In case you haven't checked lately, the U.S. National Debt has hit a whopping $16.8 trillion and is climbing higher by the second. To make matters worse, President Obama recently proposed another increase in spending for his 2014 budget. Why? He doesn't think Washingon has a spending problem and neither do many of his fellow Democrats helping to push his agenda.
Call them the debt crisis dissenters.
The two parties are miles apart on how to cut the deficit and national debt: Republicans want to slash spending even more. Democrats want to raise revenue.
And then there are the other Democrats — the ones who reject the entire premise of the current high-stakes fiscal fight. There’s no short-term deficit problem, they say, and there isn’t even an urgent debt crisis that requires immediate attention.
POLITICO suggests these "debt crisis dissenters" will actually hurt President Obama when it comes to striking a grand bargain on taxes and spending cuts, but the fact is, Obama isn't interested in real reductions in spending in exchange for tax cuts as part of a grand bargain in the first place. This is clear with his calls for $1.1 trillion in tax hikes not to pay down the deficit, but to pay for new spending.
Despite near-universal support (88 percent) for spending cuts, Obama's budget increases spending significantly. Over a ten year window, it spends more than the already-unsustainable current path...by hundreds of billions of dollars -- basically matching the rate of Senate Democrats' accelerated spending. The Ryan budget calls for $41 trillion in spending over ten years. The current trajectory calls for $46 trillion. Obama's plan wants to spend $46.5 trillion over that time horizon. This includes more than $200 billion in new spending over the next two years alone, wiping out the scheduled sequester reductions, and then some. When push comes to shove, there are zero genuine deficit reductions in this budget, due to nearly $1 trillion in additional spending. There are only higher taxes to (partially) fund ever-ballooning Washington spending.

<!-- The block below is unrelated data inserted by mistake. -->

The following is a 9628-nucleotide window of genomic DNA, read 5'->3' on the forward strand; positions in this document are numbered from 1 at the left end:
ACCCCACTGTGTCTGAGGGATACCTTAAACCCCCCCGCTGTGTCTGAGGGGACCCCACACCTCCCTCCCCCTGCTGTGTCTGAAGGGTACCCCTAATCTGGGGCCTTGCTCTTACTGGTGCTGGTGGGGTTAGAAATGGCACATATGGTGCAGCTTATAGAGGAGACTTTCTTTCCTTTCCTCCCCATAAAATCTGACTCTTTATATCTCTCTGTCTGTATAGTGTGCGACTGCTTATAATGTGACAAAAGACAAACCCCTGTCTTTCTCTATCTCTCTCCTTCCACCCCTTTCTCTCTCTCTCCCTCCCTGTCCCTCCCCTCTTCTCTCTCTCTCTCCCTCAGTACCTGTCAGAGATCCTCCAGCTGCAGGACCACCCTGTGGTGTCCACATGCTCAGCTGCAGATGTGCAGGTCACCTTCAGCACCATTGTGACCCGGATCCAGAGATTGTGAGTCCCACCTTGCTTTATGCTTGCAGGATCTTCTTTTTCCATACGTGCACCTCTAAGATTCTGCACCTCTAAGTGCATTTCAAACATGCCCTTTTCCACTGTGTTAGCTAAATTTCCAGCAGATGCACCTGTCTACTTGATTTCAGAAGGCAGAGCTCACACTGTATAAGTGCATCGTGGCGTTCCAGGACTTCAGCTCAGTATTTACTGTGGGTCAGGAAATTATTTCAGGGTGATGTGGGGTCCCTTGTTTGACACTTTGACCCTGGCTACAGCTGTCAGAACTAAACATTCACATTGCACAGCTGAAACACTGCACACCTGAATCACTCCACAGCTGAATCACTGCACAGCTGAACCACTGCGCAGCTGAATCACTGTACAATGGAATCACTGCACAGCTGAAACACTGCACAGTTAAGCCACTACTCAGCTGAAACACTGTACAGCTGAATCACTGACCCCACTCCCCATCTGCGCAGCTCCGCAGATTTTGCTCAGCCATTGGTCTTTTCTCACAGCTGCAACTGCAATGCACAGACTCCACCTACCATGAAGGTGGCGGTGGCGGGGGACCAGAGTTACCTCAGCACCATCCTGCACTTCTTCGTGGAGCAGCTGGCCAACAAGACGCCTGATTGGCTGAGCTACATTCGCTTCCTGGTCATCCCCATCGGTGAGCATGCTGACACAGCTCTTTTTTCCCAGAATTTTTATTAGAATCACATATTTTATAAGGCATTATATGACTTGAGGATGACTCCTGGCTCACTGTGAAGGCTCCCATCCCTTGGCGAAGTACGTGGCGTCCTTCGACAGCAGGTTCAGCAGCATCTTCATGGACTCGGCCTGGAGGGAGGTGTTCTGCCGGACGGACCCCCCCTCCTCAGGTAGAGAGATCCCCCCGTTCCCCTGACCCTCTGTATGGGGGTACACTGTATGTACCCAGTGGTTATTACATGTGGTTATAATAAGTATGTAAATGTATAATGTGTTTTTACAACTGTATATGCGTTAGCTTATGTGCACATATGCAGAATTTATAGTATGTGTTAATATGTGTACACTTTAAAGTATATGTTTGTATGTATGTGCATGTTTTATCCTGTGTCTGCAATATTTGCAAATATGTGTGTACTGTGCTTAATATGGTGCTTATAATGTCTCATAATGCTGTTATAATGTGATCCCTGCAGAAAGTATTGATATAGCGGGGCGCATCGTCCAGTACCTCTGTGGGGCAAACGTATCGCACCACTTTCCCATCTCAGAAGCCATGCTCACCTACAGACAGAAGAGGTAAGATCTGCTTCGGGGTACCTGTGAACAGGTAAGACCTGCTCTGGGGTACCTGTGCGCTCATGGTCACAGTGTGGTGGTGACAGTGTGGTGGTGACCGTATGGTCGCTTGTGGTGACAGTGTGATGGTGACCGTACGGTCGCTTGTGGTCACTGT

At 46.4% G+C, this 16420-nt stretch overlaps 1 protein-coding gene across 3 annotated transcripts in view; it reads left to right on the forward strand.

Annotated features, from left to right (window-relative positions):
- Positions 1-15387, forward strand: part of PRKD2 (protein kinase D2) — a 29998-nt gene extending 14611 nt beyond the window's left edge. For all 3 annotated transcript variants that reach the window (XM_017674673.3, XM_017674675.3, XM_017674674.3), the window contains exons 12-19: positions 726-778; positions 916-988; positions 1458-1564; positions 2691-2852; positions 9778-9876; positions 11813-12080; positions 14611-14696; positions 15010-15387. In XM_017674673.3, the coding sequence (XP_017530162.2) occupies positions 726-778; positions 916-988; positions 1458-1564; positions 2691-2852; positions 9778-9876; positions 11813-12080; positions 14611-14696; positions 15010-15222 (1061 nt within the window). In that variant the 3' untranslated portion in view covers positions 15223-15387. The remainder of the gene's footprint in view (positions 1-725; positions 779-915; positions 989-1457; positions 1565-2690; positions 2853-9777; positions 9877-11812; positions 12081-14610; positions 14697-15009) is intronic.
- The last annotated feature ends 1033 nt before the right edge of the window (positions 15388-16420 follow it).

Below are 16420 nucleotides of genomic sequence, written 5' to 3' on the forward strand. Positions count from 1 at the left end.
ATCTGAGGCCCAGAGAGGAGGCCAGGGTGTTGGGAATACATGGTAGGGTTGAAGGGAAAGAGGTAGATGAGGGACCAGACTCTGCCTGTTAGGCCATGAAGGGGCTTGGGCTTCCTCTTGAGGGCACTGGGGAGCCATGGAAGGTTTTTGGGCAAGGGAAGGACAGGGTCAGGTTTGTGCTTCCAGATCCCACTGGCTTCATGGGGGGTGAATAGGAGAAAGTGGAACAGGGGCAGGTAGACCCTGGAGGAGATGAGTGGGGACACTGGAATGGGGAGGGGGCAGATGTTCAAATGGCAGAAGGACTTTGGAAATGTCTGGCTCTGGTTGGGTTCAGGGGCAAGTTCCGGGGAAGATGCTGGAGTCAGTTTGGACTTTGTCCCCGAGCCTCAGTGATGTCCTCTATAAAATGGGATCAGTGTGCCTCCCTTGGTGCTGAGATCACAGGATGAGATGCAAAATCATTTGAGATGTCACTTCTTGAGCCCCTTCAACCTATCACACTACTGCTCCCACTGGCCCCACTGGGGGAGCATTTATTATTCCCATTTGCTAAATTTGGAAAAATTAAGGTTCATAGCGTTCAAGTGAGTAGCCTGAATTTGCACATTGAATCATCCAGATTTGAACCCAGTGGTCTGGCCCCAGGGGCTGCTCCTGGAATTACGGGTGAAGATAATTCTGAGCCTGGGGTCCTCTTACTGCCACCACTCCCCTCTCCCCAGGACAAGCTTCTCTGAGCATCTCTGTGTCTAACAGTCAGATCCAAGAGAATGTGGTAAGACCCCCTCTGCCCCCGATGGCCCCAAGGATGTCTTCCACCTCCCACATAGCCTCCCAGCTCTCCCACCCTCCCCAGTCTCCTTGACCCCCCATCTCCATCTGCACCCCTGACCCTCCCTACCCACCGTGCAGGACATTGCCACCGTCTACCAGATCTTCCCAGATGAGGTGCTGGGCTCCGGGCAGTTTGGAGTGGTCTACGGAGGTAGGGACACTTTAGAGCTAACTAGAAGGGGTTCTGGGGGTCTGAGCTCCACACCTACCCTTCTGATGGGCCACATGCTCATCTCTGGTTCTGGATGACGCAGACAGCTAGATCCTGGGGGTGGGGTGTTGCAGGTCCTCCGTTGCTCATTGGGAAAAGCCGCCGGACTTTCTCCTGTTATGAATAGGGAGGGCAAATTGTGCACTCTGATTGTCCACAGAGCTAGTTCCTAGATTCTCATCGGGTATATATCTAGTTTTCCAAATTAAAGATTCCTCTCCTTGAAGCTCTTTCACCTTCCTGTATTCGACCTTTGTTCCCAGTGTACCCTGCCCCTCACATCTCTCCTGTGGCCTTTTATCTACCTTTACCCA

And as a reminder, the federal government is expected to collect a record number of taxes this year and still can't pay for runaway spending.
The federal Treasury expects to collect a record $2.712 trillion in taxes on Americans and U.S. business this year, shattering the 2007 high of $2.5 trillion in taxes.
Despite the sputtering economy and sustained high unemployment, the fine print in President Obama's budget belatedly presented Wednesday revealed that the administration expects to take more in taxes than the Congressional Budget Office projects. CBO put the 2013 estimate at $2.708 trillion.